TOPEKA, Kan. — Kansas House and Senate leaders are asking that the state’s longtime top school finance official and his immediate staff be suspended while auditors determine if the Education Department has improperly allocated up to $405 million in school transportation costs to the state’s school districts.

Senate President Susan Wagle and House Speaker Ron Ryckman contend Dale Dennis, the deputy education commissioner, wrongly allocated the transportation funds during the last 45 years, citing a state audit that said the Education Department doesn’t have the authority to set minimum funding levels for transportation, The Wichita Eagle reported.

Dennis responded that he has calculated transportation payments to school districts the same way for decades, following directions he was given by legislative leaders. He noted no one has questioned his authority to do so in the past, despite numerous school finance-related lawsuits, his testimony before several legislative committees and audits of school financing.

The State Board of Education scheduled a special, closed meeting for Friday afternoon to discuss “non-elected personnel.”

The complaints about Dennis come as the Legislature is scrambling to find money to respond to a state Supreme Court ruling that Kansas has unconstitutionally underfunded its schools by as much as $650 million a year.

The demand to suspend Dennis prompted an immediate backlash Thursday, including an #ISupportDaleDennis hashtag on Twitter.

Rep. Stephanie Clayton, a moderate Overland Park Republican, said Wagle and Ryckman appear to be trying to eliminate Dennis and his staff from school funding discussions so rank-and-file lawmakers can’t get independent information.

“My concern is that there seems to be an attempt to deny legislators access to the tools to make good decisions, which is data,” Clayton said. “We need that data now more than ever.”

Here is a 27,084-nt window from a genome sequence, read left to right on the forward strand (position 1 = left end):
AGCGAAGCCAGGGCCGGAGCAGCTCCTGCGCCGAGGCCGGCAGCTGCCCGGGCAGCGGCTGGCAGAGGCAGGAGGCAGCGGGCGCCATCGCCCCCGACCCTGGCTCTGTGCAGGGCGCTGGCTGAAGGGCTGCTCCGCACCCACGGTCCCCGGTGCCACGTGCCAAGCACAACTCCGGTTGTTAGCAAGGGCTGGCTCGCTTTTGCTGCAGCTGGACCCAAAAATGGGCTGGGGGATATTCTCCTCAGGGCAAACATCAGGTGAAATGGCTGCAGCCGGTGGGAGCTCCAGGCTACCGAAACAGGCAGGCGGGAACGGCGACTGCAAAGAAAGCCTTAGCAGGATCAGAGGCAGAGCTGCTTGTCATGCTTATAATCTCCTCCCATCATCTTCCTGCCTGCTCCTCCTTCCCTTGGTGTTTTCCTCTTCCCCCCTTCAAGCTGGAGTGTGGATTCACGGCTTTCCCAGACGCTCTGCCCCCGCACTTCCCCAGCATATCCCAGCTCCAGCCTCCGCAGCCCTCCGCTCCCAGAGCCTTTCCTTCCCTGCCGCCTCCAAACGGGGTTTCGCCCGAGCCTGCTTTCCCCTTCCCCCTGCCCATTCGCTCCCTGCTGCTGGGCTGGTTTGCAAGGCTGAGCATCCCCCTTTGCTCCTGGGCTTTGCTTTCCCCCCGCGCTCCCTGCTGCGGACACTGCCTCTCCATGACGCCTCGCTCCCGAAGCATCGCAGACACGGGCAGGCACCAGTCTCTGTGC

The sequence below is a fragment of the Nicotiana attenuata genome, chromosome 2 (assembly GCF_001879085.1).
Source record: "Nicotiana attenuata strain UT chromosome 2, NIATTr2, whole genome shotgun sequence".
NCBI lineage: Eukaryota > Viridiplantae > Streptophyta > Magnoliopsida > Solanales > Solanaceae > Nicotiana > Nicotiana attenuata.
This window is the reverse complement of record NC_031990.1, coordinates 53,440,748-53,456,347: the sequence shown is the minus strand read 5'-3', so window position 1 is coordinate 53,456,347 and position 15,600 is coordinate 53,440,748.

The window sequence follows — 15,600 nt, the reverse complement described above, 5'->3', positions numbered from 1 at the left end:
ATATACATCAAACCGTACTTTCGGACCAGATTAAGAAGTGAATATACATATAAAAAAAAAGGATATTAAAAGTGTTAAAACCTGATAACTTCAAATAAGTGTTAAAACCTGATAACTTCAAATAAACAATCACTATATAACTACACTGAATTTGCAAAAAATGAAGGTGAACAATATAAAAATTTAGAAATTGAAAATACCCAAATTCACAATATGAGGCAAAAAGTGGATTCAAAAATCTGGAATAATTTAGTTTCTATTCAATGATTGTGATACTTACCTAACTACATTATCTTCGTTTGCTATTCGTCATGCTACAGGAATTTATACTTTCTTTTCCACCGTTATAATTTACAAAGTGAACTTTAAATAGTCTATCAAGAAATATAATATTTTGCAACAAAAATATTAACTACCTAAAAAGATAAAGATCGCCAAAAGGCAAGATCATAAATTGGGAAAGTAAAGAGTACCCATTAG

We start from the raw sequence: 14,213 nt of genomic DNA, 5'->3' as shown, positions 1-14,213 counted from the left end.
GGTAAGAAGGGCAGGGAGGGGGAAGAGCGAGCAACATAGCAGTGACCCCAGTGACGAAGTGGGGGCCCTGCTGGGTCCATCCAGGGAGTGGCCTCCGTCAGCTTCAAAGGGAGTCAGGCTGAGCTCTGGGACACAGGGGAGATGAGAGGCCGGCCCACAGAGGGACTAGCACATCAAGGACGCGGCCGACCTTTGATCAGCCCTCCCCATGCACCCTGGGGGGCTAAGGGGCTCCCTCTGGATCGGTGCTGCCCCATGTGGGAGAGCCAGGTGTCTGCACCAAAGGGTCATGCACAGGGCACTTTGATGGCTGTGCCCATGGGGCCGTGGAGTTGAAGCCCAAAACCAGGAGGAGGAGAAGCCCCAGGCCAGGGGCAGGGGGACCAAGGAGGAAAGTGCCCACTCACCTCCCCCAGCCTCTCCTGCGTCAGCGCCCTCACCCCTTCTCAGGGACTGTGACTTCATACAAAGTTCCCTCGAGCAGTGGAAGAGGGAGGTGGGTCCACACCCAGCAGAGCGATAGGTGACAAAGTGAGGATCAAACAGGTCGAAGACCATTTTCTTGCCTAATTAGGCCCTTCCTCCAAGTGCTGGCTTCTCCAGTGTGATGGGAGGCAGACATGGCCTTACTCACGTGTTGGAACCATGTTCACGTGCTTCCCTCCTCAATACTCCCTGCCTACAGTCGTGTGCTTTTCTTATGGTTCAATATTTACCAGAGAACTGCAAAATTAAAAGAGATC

Wagle and Ryckman explained their concerns in a letter to Jim Porter, chairman of the state Board of Education. They contend Dennis has admitted to the Legislative Post Audit that he knew state law did not authorize a minimum per-student funding level for transportation.

“Regardless, he knowingly directed KSDE to distribute these unauthorized payments for decades based on a conversation with Senator Charles Angell, a former member of Senate leadership who left legislative service in 1984.”

Angell, a Republican from Plains, served from 1973 to 1984 and was Senate vice president for the last four years of his tenure. He died in 2014.

The GOP leaders estimated the unauthorized spending at more than $300 million if it began in 1984 and $405 million if it started when the Legislature removed transportation minimums from the state education funding formula in 1973. Dennis said he doesn’t know how Wagle and Ryckman calculated that number.

The two said they didn’t question Dennis’ honesty but they have lost faith in him and his staff. They asked that Dennis and his immediate staff be placed on paid leave until an audit and an investigation — perhaps by the attorney general — is completed.

Dennis said legislative leaders told him in the early 1980s that they wanted school transportation funding done in a way that ensured urban districts wouldn’t get shortchanged.

“A member of the legislative staff drew it out for me, showed me how to do it, what to do, and said ‘That’s our definition of a best fit,’ and said ‘Do you understand it?’ And I said ‘Yes, sir.’ And it’s been in effect for 30-some years,” he said.

Rep. Melissa Rooker, a moderate Fairway Republican, said legislators have repeatedly discussed the issue and Dennis acted in ways that legislators wanted — ensuring adequate funding for safe transportation in all districts.

“You can consider me, ‘Team Dale,'” she said.


Information from: The Wichita (Kan.) Eagle, http://www.kansas.com